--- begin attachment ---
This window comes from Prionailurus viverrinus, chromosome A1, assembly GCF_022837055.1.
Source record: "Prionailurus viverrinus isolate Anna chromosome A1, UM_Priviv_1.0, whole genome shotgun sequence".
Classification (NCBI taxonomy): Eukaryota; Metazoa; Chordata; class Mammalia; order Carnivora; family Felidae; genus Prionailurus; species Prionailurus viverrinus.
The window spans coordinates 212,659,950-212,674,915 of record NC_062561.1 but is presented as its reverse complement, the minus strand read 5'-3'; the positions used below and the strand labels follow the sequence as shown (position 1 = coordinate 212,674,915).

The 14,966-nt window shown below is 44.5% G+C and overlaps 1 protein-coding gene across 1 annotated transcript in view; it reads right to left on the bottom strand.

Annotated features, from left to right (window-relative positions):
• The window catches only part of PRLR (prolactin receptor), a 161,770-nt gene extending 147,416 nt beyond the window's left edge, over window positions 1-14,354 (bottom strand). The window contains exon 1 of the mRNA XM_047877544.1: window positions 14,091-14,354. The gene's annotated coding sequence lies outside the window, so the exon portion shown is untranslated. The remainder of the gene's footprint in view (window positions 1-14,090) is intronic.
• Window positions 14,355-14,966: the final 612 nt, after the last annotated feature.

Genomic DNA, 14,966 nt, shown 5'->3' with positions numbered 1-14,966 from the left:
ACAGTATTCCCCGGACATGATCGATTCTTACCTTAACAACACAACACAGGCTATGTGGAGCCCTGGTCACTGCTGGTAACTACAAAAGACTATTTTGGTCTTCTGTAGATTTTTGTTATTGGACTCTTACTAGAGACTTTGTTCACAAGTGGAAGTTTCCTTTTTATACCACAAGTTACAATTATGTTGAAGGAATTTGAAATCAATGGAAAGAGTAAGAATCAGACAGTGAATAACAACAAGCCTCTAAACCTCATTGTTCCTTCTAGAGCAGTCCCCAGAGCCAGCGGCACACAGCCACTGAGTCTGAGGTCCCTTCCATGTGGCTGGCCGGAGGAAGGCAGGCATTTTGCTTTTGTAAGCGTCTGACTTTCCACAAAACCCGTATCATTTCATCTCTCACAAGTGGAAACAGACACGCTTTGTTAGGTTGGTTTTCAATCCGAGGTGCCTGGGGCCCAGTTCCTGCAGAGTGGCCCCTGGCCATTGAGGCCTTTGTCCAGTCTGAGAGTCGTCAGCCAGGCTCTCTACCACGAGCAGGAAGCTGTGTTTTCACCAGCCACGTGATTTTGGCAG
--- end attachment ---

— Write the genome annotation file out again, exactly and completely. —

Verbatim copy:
This window comes from Prionailurus viverrinus, chromosome A1, assembly GCF_022837055.1.
Source record: "Prionailurus viverrinus isolate Anna chromosome A1, UM_Priviv_1.0, whole genome shotgun sequence".
Classification (NCBI taxonomy): Eukaryota; Metazoa; Chordata; class Mammalia; order Carnivora; family Felidae; genus Prionailurus; species Prionailurus viverrinus.
The window spans coordinates 212,659,950-212,674,915 of record NC_062561.1 but is presented as its reverse complement, the minus strand read 5'-3'; the positions used below and the strand labels follow the sequence as shown (position 1 = coordinate 212,674,915).

The 14,966-nt window shown below is 44.5% G+C and overlaps 1 protein-coding gene across 1 annotated transcript in view; it reads right to left on the bottom strand.

Annotated features, from left to right (window-relative positions):
• The window catches only part of PRLR (prolactin receptor), a 161,770-nt gene extending 147,416 nt beyond the window's left edge, over window positions 1-14,354 (bottom strand). The window contains exon 1 of the mRNA XM_047877544.1: window positions 14,091-14,354. The gene's annotated coding sequence lies outside the window, so the exon portion shown is untranslated. The remainder of the gene's footprint in view (window positions 1-14,090) is intronic.
• Window positions 14,355-14,966: the final 612 nt, after the last annotated feature.

Genomic DNA, 14,966 nt, shown 5'->3' with positions numbered 1-14,966 from the left:
ACAGTATTCCCCGGACATGATCGATTCTTACCTTAACAACACAACACAGGCTATGTGGAGCCCTGGTCACTGCTGGTAACTACAAAAGACTATTTTGGTCTTCTGTAGATTTTTGTTATTGGACTCTTACTAGAGACTTTGTTCACAAGTGGAAGTTTCCTTTTTATACCACAAGTTACAATTATGTTGAAGGAATTTGAAATCAATGGAAAGAGTAAGAATCAGACAGTGAATAACAACAAGCCTCTAAACCTCATTGTTCCTTCTAGAGCAGTCCCCAGAGCCAGCGGCACACAGCCACTGAGTCTGAGGTCCCTTCCATGTGGCTGGCCGGAGGAAGGCAGGCATTTTGCTTTTGTAAGCGTCTGACTTTCCACAAAACCCGTATCATTTCATCTCTCACAAGTGGAAACAGACACGCTTTGTTAGGTTGGTTTTCAATCCGAGGTGCCTGGGGCCCAGTTCCTGCAGAGTGGCCCCTGGCCATTGAGGCCTTTGTCCAGTCTGAGAGTCGTCAGCCAGGCTCTCTACCACGAGCAGGAAGCTGTGTTTTCACCAGCCACGTGATTTTGGCAG